NEW TECH, OLD FIELDS
Wildcatters first pumped oil from the Austin Chalk nearly a century ago, but output reached its peak in the early 1990s even though the formation still contains about a billion barrels of crude, according to U.S. government’s Geological Survey.
That is not unusual. Oil producers have historically extracted less than half the oil from any particular field because the rest has not been accessible at a profit.
That is changing in fields like the Austin Chalk.
Based on test wells and modeling techniques, Conoco believes long, horizontal wells with multiple fracks – a technique used often in shale fields – will deliver strong results from its acreage in the Austin Chalk.
“What we were seeing with some of the newer technologies work really well in the Austin Chalk,” Conoco Chief Executive Ryan Lance told Reuters.
Some wells they have fracked in the Austin Chalk have produced more prolifically than shale wells. Wildhorse’s newer Austin Chalk wells produced more than three times the initial output of wells at the Eagle Ford shale field, the company said this month.
EOG also said an Austin Chalk well it drilled this year in Texas produced nearly 3,000 bpd in its first month, more than twice the first month rate of a shale well it had completed in the Permian during the same period.
The field’s proximity to Gulf Coast refiners and export ports make it that much more attractive, she said. Rising oil prices have also increase the number of potentially profitable plays.
Some portions of the Austin Chalk also sit on top of the Eagle Ford shale field, allowing drillers to potential extract oil from multiple layers and types of rock.
“It’s a stacked play,” said Johnson, of DrillingInfo.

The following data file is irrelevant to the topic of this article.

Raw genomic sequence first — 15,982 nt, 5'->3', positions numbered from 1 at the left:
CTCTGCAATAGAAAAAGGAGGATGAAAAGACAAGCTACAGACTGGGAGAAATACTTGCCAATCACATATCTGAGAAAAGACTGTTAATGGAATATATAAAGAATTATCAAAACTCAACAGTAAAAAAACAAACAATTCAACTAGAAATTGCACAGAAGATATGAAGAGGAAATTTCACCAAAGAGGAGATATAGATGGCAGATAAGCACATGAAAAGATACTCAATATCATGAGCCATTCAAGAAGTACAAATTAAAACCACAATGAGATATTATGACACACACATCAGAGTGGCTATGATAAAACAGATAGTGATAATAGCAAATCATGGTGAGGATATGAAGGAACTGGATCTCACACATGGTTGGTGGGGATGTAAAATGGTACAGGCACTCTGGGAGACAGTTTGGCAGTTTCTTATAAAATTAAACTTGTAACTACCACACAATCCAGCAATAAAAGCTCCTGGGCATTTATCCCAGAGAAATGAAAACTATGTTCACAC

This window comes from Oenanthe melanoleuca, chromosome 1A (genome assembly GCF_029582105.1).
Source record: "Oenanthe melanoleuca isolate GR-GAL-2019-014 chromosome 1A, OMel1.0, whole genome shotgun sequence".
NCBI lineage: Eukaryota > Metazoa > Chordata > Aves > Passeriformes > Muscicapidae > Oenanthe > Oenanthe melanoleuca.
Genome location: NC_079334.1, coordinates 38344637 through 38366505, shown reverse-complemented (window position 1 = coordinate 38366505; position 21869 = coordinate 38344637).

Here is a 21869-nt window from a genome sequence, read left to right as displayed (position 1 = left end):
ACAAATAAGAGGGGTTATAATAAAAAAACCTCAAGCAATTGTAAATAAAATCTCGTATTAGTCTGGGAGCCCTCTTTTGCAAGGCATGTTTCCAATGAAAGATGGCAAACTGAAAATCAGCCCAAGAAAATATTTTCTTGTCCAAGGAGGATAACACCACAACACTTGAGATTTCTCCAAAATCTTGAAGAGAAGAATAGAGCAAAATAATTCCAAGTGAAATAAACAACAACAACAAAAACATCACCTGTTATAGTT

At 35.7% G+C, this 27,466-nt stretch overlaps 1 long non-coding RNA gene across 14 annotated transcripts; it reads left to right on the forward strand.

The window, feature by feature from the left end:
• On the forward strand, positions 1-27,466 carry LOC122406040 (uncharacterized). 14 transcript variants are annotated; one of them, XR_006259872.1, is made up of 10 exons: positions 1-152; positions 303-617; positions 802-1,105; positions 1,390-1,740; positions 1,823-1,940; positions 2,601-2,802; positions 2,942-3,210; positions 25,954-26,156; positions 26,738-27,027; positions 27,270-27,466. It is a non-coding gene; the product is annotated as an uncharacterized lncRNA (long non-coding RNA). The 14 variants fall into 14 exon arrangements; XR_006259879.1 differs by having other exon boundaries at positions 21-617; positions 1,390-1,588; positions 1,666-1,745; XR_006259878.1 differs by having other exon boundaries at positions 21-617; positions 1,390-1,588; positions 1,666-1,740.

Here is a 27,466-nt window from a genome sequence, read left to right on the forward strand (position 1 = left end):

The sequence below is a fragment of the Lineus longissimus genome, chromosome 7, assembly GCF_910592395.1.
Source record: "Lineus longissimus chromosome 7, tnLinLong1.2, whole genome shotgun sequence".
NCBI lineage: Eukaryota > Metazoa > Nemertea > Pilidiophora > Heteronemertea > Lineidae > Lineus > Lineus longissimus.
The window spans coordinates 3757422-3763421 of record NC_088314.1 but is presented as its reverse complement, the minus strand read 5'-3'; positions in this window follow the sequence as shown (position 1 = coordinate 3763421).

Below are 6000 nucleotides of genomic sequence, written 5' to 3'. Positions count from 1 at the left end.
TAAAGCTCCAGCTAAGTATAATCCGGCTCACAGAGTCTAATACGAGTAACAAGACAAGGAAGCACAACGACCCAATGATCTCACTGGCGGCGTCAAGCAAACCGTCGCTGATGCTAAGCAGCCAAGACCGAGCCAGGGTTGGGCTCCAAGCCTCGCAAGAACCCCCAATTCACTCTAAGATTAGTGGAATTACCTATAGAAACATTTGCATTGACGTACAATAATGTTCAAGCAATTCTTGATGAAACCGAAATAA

Land is still cheap in the formation, which has helped lure more producers. Conoco leased its land for less than $5,000 an acre. That compares with as much as $75,000 an acre in the Permian Basin in West Texas and New Mexico, the center of U.S. shale drilling and its largest oilfield.
About 350 Austin Chalk drilling permits were approved in the last 16 months, a nearly four-fold increase from the previous 16-month period, according to DrillingInfo.
Analysts say they expect more activity to spread to the Louisiana portion of the play. There are 3,500 Austin Chalk horizontal wells in Texas, but only 32 in Louisiana, according to Wood Mackenzie.
Louisiana is counting on the Austin Chalk developments to revive the state’s declining oil output, which fell 11 percent last year to 40.4 million barrels, the lowest level since 1945.
That might stop the drain of oil workers to Texas, said Gifford Briggs, head of the Louisiana Oil and Gas Association, an industry trade group.
Oil industry employment in the state fell 4 percent in the past year despite a rise in commodity prices, largely due to workers leaving to develop Texas shale fields, according to U.S. government data.
“It’s an opportunity for some of our workers to stay in state,” Briggs said.